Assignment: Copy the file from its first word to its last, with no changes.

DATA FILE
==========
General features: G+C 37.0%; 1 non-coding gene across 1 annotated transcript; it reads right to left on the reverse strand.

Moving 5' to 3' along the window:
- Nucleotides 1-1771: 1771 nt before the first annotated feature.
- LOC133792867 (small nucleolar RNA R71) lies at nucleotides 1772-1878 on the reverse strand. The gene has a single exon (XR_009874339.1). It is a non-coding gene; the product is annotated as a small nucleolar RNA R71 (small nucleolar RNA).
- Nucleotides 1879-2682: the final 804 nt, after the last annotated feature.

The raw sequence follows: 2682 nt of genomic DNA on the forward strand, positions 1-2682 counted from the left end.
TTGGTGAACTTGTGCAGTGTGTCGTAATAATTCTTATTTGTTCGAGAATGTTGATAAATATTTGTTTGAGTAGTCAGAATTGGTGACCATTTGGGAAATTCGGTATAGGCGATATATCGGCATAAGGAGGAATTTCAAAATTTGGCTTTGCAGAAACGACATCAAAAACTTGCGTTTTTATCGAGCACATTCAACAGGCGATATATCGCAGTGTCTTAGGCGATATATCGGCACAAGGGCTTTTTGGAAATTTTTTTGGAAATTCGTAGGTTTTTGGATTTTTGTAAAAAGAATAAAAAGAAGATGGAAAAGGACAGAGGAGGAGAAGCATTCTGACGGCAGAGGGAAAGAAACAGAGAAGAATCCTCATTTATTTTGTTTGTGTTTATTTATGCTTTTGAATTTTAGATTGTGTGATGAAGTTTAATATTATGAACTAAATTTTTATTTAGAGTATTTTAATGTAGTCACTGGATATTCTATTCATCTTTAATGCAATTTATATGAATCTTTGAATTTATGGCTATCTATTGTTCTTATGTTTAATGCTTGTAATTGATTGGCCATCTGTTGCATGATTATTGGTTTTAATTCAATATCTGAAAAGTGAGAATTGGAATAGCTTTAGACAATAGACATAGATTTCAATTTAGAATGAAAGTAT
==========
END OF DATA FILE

General features: G+C 37.0%; 1 non-coding gene across 1 annotated transcript; it reads right to left on the reverse strand.

Moving 5' to 3' along the window:
- Nucleotides 1-1771: 1771 nt before the first annotated feature.
- LOC133792867 (small nucleolar RNA R71) lies at nucleotides 1772-1878 on the reverse strand. The gene has a single exon (XR_009874339.1). It is a non-coding gene; the product is annotated as a small nucleolar RNA R71 (small nucleolar RNA).
- Nucleotides 1879-2682: the final 804 nt, after the last annotated feature.

The raw sequence follows: 2682 nt of genomic DNA on the forward strand, positions 1-2682 counted from the left end.
TTGGTGAACTTGTGCAGTGTGTCGTAATAATTCTTATTTGTTCGAGAATGTTGATAAATATTTGTTTGAGTAGTCAGAATTGGTGACCATTTGGGAAATTCGGTATAGGCGATATATCGGCATAAGGAGGAATTTCAAAATTTGGCTTTGCAGAAACGACATCAAAAACTTGCGTTTTTATCGAGCACATTCAACAGGCGATATATCGCAGTGTCTTAGGCGATATATCGGCACAAGGGCTTTTTGGAAATTTTTTTGGAAATTCGTAGGTTTTTGGATTTTTGTAAAAAGAATAAAAAGAAGATGGAAAAGGACAGAGGAGGAGAAGCATTCTGACGGCAGAGGGAAAGAAACAGAGAAGAATCCTCATTTATTTTGTTTGTGTTTATTTATGCTTTTGAATTTTAGATTGTGTGATGAAGTTTAATATTATGAACTAAATTTTTATTTAGAGTATTTTAATGTAGTCACTGGATATTCTATTCATCTTTAATGCAATTTATATGAATCTTTGAATTTATGGCTATCTATTGTTCTTATGTTTAATGCTTGTAATTGATTGGCCATCTGTTGCATGATTATTGGTTTTAATTCAATATCTGAAAAGTGAGAATTGGAATAGCTTTAGACAATAGACATAGATTTCAATTTAGAATGAAAGTAT